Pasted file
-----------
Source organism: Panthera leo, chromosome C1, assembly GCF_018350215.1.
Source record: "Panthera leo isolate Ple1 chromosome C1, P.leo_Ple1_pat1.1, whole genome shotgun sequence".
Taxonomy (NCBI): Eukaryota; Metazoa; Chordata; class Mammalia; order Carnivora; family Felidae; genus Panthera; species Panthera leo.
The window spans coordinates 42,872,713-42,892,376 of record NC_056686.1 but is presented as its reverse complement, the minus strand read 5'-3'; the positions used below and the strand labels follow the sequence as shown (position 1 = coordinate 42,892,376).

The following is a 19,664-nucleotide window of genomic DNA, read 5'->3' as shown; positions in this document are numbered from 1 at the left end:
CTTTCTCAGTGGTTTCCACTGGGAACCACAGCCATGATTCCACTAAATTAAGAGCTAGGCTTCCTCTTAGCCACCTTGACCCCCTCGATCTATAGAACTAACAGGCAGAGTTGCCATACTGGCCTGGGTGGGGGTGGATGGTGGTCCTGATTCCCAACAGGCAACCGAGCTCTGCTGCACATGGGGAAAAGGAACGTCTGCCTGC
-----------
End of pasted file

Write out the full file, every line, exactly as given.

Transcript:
Source organism: Panthera leo, chromosome C1, assembly GCF_018350215.1.
Source record: "Panthera leo isolate Ple1 chromosome C1, P.leo_Ple1_pat1.1, whole genome shotgun sequence".
Taxonomy (NCBI): Eukaryota; Metazoa; Chordata; class Mammalia; order Carnivora; family Felidae; genus Panthera; species Panthera leo.
The window spans coordinates 42,872,713-42,892,376 of record NC_056686.1 but is presented as its reverse complement, the minus strand read 5'-3'; the positions used below and the strand labels follow the sequence as shown (position 1 = coordinate 42,892,376).

The following is a 19,664-nucleotide window of genomic DNA, read 5'->3' as shown; positions in this document are numbered from 1 at the left end:
CTTTCTCAGTGGTTTCCACTGGGAACCACAGCCATGATTCCACTAAATTAAGAGCTAGGCTTCCTCTTAGCCACCTTGACCCCCTCGATCTATAGAACTAACAGGCAGAGTTGCCATACTGGCCTGGGTGGGGGTGGATGGTGGTCCTGATTCCCAACAGGCAACCGAGCTCTGCTGCACATGGGGAAAAGGAACGTCTGCCTGC